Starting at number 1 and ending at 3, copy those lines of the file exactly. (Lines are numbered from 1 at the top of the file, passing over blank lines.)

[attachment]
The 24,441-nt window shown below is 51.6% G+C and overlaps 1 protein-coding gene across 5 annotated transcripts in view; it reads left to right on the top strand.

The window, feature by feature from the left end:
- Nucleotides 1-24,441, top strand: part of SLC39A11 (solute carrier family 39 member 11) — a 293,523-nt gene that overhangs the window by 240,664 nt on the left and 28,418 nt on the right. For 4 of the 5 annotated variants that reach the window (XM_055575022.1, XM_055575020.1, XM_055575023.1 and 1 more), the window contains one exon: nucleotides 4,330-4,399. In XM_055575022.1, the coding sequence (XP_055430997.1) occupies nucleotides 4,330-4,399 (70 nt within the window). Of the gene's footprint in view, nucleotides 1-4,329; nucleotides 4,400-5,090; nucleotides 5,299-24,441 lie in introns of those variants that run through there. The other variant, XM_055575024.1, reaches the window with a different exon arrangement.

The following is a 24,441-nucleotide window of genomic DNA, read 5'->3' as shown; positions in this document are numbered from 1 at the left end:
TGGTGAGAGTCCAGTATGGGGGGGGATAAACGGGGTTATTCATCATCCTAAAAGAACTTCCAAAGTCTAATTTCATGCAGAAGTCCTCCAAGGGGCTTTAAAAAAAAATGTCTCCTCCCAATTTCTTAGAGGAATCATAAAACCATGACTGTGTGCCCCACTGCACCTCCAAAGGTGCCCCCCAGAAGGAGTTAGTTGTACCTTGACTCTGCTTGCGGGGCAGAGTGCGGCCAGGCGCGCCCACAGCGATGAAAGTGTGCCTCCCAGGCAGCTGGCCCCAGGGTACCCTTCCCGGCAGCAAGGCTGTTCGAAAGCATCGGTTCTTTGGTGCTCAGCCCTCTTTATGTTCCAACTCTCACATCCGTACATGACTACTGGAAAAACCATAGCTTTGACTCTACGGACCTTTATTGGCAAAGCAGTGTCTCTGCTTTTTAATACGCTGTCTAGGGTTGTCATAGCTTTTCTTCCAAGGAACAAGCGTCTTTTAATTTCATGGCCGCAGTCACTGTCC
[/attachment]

The 24,441-nt window shown below is 51.6% G+C and overlaps 1 protein-coding gene across 5 annotated transcripts in view; it reads left to right on the top strand.

The window, feature by feature from the left end:
- Nucleotides 1-24,441, top strand: part of SLC39A11 (solute carrier family 39 member 11) — a 293,523-nt gene that overhangs the window by 240,664 nt on the left and 28,418 nt on the right. For 4 of the 5 annotated variants that reach the window (XM_055575022.1, XM_055575020.1, XM_055575023.1 and 1 more), the window contains one exon: nucleotides 4,330-4,399. In XM_055575022.1, the coding sequence (XP_055430997.1) occupies nucleotides 4,330-4,399 (70 nt within the window). Of the gene's footprint in view, nucleotides 1-4,329; nucleotides 4,400-5,090; nucleotides 5,299-24,441 lie in introns of those variants that run through there. The other variant, XM_055575024.1, reaches the window with a different exon arrangement.